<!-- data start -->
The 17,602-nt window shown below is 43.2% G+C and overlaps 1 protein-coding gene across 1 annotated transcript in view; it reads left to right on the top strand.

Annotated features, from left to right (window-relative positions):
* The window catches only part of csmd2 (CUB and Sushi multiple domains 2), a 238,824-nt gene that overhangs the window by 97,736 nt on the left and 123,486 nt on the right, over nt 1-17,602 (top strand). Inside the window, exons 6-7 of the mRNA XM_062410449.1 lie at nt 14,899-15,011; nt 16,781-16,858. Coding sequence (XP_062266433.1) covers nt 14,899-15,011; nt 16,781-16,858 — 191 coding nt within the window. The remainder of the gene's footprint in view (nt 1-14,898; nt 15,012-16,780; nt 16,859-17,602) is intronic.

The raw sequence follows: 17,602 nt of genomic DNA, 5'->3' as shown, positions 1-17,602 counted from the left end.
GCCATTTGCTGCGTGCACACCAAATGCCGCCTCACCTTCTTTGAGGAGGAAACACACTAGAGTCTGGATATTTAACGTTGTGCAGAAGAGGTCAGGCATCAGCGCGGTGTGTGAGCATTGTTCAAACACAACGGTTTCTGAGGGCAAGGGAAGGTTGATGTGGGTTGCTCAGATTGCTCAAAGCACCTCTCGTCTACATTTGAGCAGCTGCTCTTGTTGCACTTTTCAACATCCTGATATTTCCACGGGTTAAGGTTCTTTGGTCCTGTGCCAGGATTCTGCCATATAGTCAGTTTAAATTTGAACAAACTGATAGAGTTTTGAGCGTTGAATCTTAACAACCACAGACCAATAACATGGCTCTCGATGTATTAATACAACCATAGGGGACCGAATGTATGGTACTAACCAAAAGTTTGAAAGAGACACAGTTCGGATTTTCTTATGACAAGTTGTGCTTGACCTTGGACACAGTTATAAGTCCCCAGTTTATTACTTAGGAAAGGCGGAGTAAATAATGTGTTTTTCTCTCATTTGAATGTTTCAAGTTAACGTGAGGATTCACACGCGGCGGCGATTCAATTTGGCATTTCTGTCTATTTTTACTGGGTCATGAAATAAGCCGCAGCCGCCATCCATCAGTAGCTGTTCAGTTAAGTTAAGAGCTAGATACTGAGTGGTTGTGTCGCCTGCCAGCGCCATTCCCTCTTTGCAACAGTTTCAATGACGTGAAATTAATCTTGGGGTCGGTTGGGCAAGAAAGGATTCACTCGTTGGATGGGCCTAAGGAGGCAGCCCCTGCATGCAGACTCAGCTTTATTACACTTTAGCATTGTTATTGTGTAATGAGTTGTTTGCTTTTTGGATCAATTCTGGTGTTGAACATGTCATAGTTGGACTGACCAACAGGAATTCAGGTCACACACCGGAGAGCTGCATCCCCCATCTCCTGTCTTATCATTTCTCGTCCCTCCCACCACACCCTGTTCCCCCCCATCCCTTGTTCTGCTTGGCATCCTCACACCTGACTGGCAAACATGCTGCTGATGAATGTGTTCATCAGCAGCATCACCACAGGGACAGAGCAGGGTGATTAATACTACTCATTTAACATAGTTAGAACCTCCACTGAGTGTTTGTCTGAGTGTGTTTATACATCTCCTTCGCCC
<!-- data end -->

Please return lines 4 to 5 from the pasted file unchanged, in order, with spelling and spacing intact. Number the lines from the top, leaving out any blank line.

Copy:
The raw sequence follows: 17,602 nt of genomic DNA, 5'->3' as shown, positions 1-17,602 counted from the left end.
GCCATTTGCTGCGTGCACACCAAATGCCGCCTCACCTTCTTTGAGGAGGAAACACACTAGAGTCTGGATATTTAACGTTGTGCAGAAGAGGTCAGGCATCAGCGCGGTGTGTGAGCATTGTTCAAACACAACGGTTTCTGAGGGCAAGGGAAGGTTGATGTGGGTTGCTCAGATTGCTCAAAGCACCTCTCGTCTACATTTGAGCAGCTGCTCTTGTTGCACTTTTCAACATCCTGATATTTCCACGGGTTAAGGTTCTTTGGTCCTGTGCCAGGATTCTGCCATATAGTCAGTTTAAATTTGAACAAACTGATAGAGTTTTGAGCGTTGAATCTTAACAACCACAGACCAATAACATGGCTCTCGATGTATTAATACAACCATAGGGGACCGAATGTATGGTACTAACCAAAAGTTTGAAAGAGACACAGTTCGGATTTTCTTATGACAAGTTGTGCTTGACCTTGGACACAGTTATAAGTCCCCAGTTTATTACTTAGGAAAGGCGGAGTAAATAATGTGTTTTTCTCTCATTTGAATGTTTCAAGTTAACGTGAGGATTCACACGCGGCGGCGATTCAATTTGGCATTTCTGTCTATTTTTACTGGGTCATGAAATAAGCCGCAGCCGCCATCCATCAGTAGCTGTTCAGTTAAGTTAAGAGCTAGATACTGAGTGGTTGTGTCGCCTGCCAGCGCCATTCCCTCTTTGCAACAGTTTCAATGACGTGAAATTAATCTTGGGGTCGGTTGGGCAAGAAAGGATTCACTCGTTGGATGGGCCTAAGGAGGCAGCCCCTGCATGCAGACTCAGCTTTATTACACTTTAGCATTGTTATTGTGTAATGAGTTGTTTGCTTTTTGGATCAATTCTGGTGTTGAACATGTCATAGTTGGACTGACCAACAGGAATTCAGGTCACACACCGGAGAGCTGCATCCCCCATCTCCTGTCTTATCATTTCTCGTCCCTCCCACCACACCCTGTTCCCCCCCATCCCTTGTTCTGCTTGGCATCCTCACACCTGACTGGCAAACATGCTGCTGATGAATGTGTTCATCAGCAGCATCACCACAGGGACAGAGCAGGGTGATTAATACTACTCATTTAACATAGTTAGAACCTCCACTGAGTGTTTGTCTGAGTGTGTTTATACATCTCCTTCGCCC